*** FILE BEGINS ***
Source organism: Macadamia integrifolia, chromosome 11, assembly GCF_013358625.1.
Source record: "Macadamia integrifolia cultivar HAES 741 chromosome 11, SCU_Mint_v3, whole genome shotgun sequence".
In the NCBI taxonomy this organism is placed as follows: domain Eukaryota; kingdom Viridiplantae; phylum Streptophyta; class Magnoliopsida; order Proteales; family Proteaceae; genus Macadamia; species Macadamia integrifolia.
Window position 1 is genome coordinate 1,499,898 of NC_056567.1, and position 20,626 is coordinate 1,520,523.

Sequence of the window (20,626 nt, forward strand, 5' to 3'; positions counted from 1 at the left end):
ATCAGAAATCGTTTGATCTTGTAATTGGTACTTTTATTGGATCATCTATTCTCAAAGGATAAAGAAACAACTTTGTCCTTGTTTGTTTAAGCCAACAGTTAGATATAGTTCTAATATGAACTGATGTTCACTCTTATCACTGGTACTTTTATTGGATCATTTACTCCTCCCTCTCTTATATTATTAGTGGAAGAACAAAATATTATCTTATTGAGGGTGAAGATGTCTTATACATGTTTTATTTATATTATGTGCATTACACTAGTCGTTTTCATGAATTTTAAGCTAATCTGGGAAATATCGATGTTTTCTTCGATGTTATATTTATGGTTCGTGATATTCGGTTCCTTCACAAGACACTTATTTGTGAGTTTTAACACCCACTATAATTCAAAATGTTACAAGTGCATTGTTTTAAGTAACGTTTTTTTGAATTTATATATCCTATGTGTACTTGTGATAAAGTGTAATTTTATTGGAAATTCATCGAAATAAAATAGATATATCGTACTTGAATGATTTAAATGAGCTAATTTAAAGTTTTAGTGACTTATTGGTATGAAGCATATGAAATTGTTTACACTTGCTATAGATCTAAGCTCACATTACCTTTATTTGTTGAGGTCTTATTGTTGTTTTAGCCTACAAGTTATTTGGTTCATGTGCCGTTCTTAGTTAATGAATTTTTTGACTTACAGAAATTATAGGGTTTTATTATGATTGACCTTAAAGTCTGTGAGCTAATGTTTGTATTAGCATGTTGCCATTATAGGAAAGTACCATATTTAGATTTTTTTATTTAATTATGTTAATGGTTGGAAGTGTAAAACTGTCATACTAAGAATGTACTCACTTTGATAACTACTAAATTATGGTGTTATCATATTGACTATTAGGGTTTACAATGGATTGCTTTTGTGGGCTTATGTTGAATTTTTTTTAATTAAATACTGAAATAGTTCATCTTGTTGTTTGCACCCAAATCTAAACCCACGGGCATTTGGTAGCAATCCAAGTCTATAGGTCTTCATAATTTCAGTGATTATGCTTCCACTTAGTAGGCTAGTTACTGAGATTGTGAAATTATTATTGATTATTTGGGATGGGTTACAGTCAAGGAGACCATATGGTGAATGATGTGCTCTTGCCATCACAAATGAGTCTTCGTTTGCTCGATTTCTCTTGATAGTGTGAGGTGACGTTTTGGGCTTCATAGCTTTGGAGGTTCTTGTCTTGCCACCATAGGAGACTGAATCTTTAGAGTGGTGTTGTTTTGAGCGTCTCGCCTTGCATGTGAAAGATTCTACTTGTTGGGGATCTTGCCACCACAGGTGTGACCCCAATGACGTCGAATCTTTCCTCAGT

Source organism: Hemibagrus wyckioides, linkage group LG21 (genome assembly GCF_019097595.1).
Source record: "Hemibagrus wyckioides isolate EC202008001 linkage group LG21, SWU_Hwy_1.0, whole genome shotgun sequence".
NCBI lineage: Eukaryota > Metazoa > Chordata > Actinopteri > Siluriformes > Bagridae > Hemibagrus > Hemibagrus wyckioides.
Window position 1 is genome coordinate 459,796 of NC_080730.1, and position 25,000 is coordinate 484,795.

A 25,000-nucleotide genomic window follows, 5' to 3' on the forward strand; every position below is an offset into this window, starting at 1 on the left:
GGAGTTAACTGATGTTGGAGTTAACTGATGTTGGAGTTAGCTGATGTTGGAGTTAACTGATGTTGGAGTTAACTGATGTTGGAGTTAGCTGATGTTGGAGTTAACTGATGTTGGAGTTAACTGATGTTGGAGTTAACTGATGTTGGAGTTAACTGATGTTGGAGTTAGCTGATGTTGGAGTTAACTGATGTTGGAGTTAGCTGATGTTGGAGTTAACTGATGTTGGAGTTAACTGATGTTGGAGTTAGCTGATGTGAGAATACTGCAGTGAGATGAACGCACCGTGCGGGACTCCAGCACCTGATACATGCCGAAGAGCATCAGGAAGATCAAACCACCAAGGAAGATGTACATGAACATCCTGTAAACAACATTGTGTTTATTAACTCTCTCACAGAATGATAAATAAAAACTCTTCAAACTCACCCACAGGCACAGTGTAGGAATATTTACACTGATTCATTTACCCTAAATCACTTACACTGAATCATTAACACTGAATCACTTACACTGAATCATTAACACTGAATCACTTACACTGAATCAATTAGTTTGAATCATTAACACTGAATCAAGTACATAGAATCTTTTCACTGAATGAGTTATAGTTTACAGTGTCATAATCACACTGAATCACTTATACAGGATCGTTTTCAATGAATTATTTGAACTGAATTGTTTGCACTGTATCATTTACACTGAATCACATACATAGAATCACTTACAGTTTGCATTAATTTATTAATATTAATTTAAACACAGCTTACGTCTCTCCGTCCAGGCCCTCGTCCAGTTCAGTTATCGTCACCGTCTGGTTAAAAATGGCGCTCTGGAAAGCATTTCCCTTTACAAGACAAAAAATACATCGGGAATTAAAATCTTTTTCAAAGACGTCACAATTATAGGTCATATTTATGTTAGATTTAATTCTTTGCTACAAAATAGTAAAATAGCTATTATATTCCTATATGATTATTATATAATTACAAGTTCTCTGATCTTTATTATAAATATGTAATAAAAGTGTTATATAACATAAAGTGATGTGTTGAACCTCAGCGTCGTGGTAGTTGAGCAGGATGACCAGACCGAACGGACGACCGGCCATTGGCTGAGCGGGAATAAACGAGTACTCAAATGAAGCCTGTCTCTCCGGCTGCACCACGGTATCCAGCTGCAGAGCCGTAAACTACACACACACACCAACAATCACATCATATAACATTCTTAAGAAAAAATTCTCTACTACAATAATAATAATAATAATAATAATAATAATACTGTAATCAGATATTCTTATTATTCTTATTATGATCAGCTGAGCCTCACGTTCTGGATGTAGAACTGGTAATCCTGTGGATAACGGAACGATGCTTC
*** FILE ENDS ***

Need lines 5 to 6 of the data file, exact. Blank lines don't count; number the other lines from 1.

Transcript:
Sequence of the window (20,626 nt, forward strand, 5' to 3'; positions counted from 1 at the left end):
ATCAGAAATCGTTTGATCTTGTAATTGGTACTTTTATTGGATCATCTATTCTCAAAGGATAAAGAAACAACTTTGTCCTTGTTTGTTTAAGCCAACAGTTAGATATAGTTCTAATATGAACTGATGTTCACTCTTATCACTGGTACTTTTATTGGATCATTTACTCCTCCCTCTCTTATATTATTAGTGGAAGAACAAAATATTATCTTATTGAGGGTGAAGATGTCTTATACATGTTTTATTTATATTATGTGCATTACACTAGTCGTTTTCATGAATTTTAAGCTAATCTGGGAAATATCGATGTTTTCTTCGATGTTATATTTATGGTTCGTGATATTCGGTTCCTTCACAAGACACTTATTTGTGAGTTTTAACACCCACTATAATTCAAAATGTTACAAGTGCATTGTTTTAAGTAACGTTTTTTTGAATTTATATATCCTATGTGTACTTGTGATAAAGTGTAATTTTATTGGAAATTCATCGAAATAAAATAGATATATCGTACTTGAATGATTTAAATGAGCTAATTTAAAGTTTTAGTGACTTATTGGTATGAAGCATATGAAATTGTTTACACTTGCTATAGATCTAAGCTCACATTACCTTTATTTGTTGAGGTCTTATTGTTGTTTTAGCCTACAAGTTATTTGGTTCATGTGCCGTTCTTAGTTAATGAATTTTTTGACTTACAGAAATTATAGGGTTTTATTATGATTGACCTTAAAGTCTGTGAGCTAATGTTTGTATTAGCATGTTGCCATTATAGGAAAGTACCATATTTAGATTTTTTTATTTAATTATGTTAATGGTTGGAAGTGTAAAACTGTCATACTAAGAATGTACTCACTTTGATAACTACTAAATTATGGTGTTATCATATTGACTATTAGGGTTTACAATGGATTGCTTTTGTGGGCTTATGTTGAATTTTTTTTAATTAAATACTGAAATAGTTCATCTTGTTGTTTGCACCCAAATCTAAACCCACGGGCATTTGGTAGCAATCCAAGTCTATAGGTCTTCATAATTTCAGTGATTATGCTTCCACTTAGTAGGCTAGTTACTGAGATTGTGAAATTATTATTGATTATTTGGGATGGGTTACAGTCAAGGAGACCATATGGTGAATGATGTGCTCTTGCCATCACAAATGAGTCTTCGTTTGCTCGATTTCTCTTGATAGTGTGAGGTGACGTTTTGGGCTTCATAGCTTTGGAGGTTCTTGTCTTGCCACCATAGGAGACTGAATCTTTAGAGTGGTGTTGTTTTGAGCGTCTCGCCTTGCATGTGAAAGATTCTACTTGTTGGGGATCTTGCCACCACAGGTGTGACCCCAATGACGTCGAATCTTTCCTCAGT